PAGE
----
Martial art disciples at the South Calgary Wado Kai Karate Club kick up the art of Shindo, a style of fighting that incorporates short sticks. Produced by Stephanie Hagenaars.
The Wado style of karate, founded by Master Hironori Otsuka, has been around since 1939. The form combines Otsuka’s experience of jiu-jitsu with a Shotokan karate style. Wado, or “way of peace and harmony,” is one of four major karate styles to come out of Japan. The word karate means “empty hand.”
Although the Wado style mainly focuses on moves and strikes of empty hands, the Shintani Wado Kai Karate Federation uses short sticks called Shindos to complement their training.
A three-foot-long dowel, just over an inch wide, is used by people who practice karate, also known as karate-ka, to perform strikes, blocks and takedowns. There are many reasons why students of the art pick up the sport — from personal development to curiosity; exercise to family time.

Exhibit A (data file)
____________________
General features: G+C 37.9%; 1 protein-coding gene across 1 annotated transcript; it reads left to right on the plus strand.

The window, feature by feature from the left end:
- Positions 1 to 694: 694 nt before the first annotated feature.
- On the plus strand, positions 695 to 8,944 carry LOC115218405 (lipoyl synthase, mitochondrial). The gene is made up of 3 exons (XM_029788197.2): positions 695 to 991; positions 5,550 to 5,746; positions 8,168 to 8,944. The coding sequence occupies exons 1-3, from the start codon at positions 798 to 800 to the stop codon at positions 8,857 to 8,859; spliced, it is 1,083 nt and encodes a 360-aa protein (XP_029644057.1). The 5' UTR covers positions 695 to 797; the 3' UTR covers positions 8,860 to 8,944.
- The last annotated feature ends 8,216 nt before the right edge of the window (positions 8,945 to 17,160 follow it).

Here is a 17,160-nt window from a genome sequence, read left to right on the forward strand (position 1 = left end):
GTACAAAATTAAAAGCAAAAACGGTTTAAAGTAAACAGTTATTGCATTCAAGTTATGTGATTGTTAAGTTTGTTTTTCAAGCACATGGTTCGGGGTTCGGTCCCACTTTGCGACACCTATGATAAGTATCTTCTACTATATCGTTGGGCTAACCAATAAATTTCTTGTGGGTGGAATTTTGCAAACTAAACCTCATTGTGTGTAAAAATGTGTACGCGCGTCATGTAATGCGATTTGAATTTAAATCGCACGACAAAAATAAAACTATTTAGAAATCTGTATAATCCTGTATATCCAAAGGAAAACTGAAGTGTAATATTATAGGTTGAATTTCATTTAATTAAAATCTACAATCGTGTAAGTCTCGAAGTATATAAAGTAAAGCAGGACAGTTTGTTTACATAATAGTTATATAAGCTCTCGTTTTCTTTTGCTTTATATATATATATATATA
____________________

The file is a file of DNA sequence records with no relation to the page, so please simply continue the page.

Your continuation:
“I like practicing Shindo because the staff gives me an indication of how well I’m doing in my karate,” says Tom Elford, a Nidan, or second-degree black belt, within the Shindo program at the South Calgary Wado Kai Karate Club.
“It tells me if I’m leaning too far forward or too far back … I have to be more aware of my surroundings when I’m using a weapon like a staff like this as well.”
Shindo is taught in Wado Kai clubs across Canada. Here in Calgary, the South Calgary Wado Kai Karate Club’s youth and adult programs practice Shindo in dojos (place of practice) throughout the city.
Because the art is a complement to the Wado style, many of the same movements are used, including tai sabaki, or twisting movement, to generate power. Many of the strikes and blocks are the same as well but modified to be used with a Shindo.
“If done well, [the arts] should be very similar,” says Darren MacDonald, an advanced-level rank with the South Calgary Wado Kai Karate Club Shindo program. “Shindo is supposed to be an extension of your karate.”
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